[00:18:54.369] Ali Santana: It was kind of a unique structure that was in any other pieces But it was calming as it faded out in the end But I'd love to hear any reflections on your use of color and creating different mood and different emotions Yeah, like I mean it was the same process as maybe creating the sound in a way it was just a matter of sitting through the piece and kind of like playing it back over and over and over and just deciding what colors felt right or like what colors sounded like in a way. So I would be listening to the piece and be like, oh, this feels like red, you know, this feels like blue. It wasn't like advanced color theory in a sense that I was trying to get other folks to understand the meaning of it through color, but more so like how I felt or what I thought was interesting and how I could kind of like change the space and the color, you know, over time to kind of give it a balance feel, I think. And that ending, I just, I didn't want to end it in chaos. I wanted to kind of end it with calm, just as kind of a reminder that things are going to be okay in the end. So that's like a point of resilience. Like, you know, you've gone through all of this so far. We don't know what's next, but it's about kind of taking those experiences and learning from them and knowing that things are going to be okay in a way. And so I just wanted to end it on that before it loops, you know, kind of goes into it again. So it's a cycle and who knows what cycles we're in in life or what we're, what's coming next and what, You know what the next big thing is gonna be, you know And so I just tried to represent that through the different feelings in the room Yeah, I noticed from myself when I saw that I wanted to like Such a visual experience.

[00:20:17.693] Kent Bye: I was like, oh wow I wonder if I could like capture this through my camera and I like put my phone camera up and record a little clip and I saw a lot of other people recording moments from your piece and putting them on instagram and DocLab promoting them on their stories and stuff. And so, yeah, there just seemed to be a moment where you're able to transport people into this feeling, but there is a sort of visual aesthetic to it that can translate pretty well to sort of a quick shot as well for people to kind of share with their other friends. And so I think that's an interesting quality of this piece that has that social shareability quality to it as well.

[00:20:49.148] Ali Santana: Yeah, I loved that. It was a kind of a surprise because that wasn't something that I was making the piece for. That's not something that I expected. But from the point when I initially showed it in New York, I noticed how people were sharing it and kind of like interacting with each other. I noticed that some people would come in the room without the glasses and people who were already experiencing the piece would like make sure that they told the person coming like, you've got to wear the glasses, you've got to sit in this space, you've got to turn your head a certain way. And so there was this interaction. that was involved and a lot of the time when we think about interactivity we think of like high technology and coding and networks but I feel like that person-to-person like kind of social interactivity was really important and I noticed that that was happening in the room and even the way that people were sharing the images everybody Shares it differently and it's like the angles that they choose some people are looking through Putting the glasses in front of their phone to kind of capture the optical illusion some people are moving their phone To the rhythm and so I've been really entertained by the way that people are experiencing and sharing the piece Because it's all unique and it's actually helping me to see the piece in a new way And so I've kind of just been collecting those videos and asking folks to send them to me Or tag me in them just so I can see how everybody else is experiencing it. But yeah, I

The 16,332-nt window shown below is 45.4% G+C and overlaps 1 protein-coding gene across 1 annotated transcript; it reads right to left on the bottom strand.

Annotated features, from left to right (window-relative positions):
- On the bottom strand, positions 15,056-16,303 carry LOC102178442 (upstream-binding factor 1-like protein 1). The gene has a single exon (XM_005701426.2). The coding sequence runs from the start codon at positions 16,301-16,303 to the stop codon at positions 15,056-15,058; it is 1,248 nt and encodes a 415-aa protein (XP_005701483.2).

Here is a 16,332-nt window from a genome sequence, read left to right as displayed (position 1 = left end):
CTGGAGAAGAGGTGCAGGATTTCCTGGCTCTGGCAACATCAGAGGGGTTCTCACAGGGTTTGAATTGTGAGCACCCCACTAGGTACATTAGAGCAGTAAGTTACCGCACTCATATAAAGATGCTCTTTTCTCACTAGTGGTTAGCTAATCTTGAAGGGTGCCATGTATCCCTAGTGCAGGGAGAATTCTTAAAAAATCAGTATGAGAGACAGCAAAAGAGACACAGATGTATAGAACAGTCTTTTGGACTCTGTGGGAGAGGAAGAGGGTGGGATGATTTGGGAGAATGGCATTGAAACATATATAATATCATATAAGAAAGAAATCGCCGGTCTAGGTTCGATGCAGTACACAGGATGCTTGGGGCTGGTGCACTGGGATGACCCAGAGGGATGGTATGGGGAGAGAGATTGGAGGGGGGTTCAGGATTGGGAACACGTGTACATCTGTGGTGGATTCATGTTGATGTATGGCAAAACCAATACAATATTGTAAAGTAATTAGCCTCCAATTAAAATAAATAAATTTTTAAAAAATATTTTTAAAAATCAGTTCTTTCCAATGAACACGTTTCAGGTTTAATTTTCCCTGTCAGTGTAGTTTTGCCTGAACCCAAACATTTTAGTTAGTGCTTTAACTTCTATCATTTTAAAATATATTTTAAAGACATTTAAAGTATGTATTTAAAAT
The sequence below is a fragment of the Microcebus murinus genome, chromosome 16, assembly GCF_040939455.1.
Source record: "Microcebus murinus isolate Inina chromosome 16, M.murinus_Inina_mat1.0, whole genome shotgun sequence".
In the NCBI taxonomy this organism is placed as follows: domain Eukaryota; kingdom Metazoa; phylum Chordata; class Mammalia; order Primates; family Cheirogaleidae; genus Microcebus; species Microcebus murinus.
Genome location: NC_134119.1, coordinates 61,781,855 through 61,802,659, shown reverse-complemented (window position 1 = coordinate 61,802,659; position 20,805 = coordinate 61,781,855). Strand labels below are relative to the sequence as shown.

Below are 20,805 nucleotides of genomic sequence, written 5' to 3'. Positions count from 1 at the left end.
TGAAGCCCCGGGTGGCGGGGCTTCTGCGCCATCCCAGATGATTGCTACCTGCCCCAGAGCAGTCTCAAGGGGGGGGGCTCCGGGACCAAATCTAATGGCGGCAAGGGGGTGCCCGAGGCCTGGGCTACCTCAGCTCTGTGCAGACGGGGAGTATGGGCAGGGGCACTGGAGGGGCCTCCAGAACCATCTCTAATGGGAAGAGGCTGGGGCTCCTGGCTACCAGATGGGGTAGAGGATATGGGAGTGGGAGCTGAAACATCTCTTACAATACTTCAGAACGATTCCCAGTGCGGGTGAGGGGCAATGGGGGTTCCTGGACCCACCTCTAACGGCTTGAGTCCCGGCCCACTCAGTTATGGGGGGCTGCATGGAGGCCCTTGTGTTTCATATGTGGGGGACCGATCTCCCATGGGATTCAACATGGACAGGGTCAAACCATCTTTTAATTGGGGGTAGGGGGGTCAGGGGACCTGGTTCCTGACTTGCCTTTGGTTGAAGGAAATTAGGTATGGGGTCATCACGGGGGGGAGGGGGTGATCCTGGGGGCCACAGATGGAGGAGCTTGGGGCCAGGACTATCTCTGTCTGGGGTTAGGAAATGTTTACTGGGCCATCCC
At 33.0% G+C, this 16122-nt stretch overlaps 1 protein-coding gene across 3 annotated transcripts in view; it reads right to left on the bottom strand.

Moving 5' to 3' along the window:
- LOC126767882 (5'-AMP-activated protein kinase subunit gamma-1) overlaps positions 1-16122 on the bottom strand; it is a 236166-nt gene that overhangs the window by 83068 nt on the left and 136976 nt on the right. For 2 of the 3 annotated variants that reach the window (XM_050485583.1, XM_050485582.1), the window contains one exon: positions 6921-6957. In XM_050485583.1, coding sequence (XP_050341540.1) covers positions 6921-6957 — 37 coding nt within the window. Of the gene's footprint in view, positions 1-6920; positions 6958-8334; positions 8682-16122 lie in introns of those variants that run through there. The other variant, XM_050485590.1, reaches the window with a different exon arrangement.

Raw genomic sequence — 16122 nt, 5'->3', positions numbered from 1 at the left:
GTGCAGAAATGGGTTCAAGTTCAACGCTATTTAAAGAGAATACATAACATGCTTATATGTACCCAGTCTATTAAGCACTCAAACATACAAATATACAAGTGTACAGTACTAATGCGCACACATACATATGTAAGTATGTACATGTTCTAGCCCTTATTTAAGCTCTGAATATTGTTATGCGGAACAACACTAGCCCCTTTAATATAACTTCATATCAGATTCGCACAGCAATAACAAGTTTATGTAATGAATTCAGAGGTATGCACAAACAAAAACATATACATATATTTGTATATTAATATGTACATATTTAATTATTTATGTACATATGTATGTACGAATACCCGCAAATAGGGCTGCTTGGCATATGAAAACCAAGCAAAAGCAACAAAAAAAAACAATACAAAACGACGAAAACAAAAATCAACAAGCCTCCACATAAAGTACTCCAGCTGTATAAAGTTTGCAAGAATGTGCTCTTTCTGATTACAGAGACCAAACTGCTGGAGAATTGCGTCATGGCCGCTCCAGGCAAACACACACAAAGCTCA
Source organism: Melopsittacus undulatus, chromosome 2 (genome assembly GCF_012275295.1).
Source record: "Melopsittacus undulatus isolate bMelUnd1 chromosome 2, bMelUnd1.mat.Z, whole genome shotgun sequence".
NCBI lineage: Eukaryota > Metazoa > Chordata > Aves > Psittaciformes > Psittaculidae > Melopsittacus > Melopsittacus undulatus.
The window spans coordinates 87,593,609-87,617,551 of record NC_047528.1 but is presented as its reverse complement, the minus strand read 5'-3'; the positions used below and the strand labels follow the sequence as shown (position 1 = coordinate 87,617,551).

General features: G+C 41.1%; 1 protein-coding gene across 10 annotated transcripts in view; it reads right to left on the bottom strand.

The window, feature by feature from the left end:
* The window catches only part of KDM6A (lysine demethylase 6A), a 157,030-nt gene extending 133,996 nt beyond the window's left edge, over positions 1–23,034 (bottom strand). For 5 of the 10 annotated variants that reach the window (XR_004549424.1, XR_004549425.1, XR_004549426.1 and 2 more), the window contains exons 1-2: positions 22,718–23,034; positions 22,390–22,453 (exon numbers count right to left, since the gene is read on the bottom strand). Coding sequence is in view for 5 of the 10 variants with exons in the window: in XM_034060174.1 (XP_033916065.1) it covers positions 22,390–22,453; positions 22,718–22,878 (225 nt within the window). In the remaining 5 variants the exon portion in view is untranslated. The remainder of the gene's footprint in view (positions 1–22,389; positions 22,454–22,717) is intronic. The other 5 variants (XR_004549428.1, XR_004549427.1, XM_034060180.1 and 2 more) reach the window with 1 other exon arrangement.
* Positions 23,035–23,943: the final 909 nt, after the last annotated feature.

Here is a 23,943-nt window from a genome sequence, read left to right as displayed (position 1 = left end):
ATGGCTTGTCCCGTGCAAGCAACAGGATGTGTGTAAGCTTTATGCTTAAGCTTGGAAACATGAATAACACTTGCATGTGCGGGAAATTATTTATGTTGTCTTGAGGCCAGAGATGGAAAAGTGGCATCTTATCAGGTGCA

[00:21:58.882] Kent Bye: Awesome. Yeah. And finally, what do you think the ultimate potential of these different types of extended reality might be and what they might be able to enable?

[00:22:08.274] Ali Santana: I mean, I mentioned this before. I wanted to make something that people felt and just different, felt together. Virtual reality, for me, it seems to be more of a singular experience and kind of takes you out of the real world, but I wanted to create something different. Maybe I just haven't figured out how to express myself through virtual reality yet, but I'm just very curious about new technology and what's coming and how new tech can allow us to feel differently or to do things differently or to tell stories differently or to be together differently. I just love to experiment and to play, you know, and any opportunity I can do to do that is something I'm looking forward to. And so I really like the idea of making immersive pieces and sculptural pieces that deal with space. And I think because there's been so much like emphasis on the metaverse and going into these virtual worlds, I've kind of felt myself going the opposite way and wanting to make more in-person experiences that build community because I think that that's really important. I just feel the power and seeing people face-to-face and kind of communicating face-to-face. And, you know, even in terms of communication, sometimes it's just the energy of being in the room with other people that's important. You know, even if there's no words spoken, it's just that shared experience. So I want to make more pieces like that.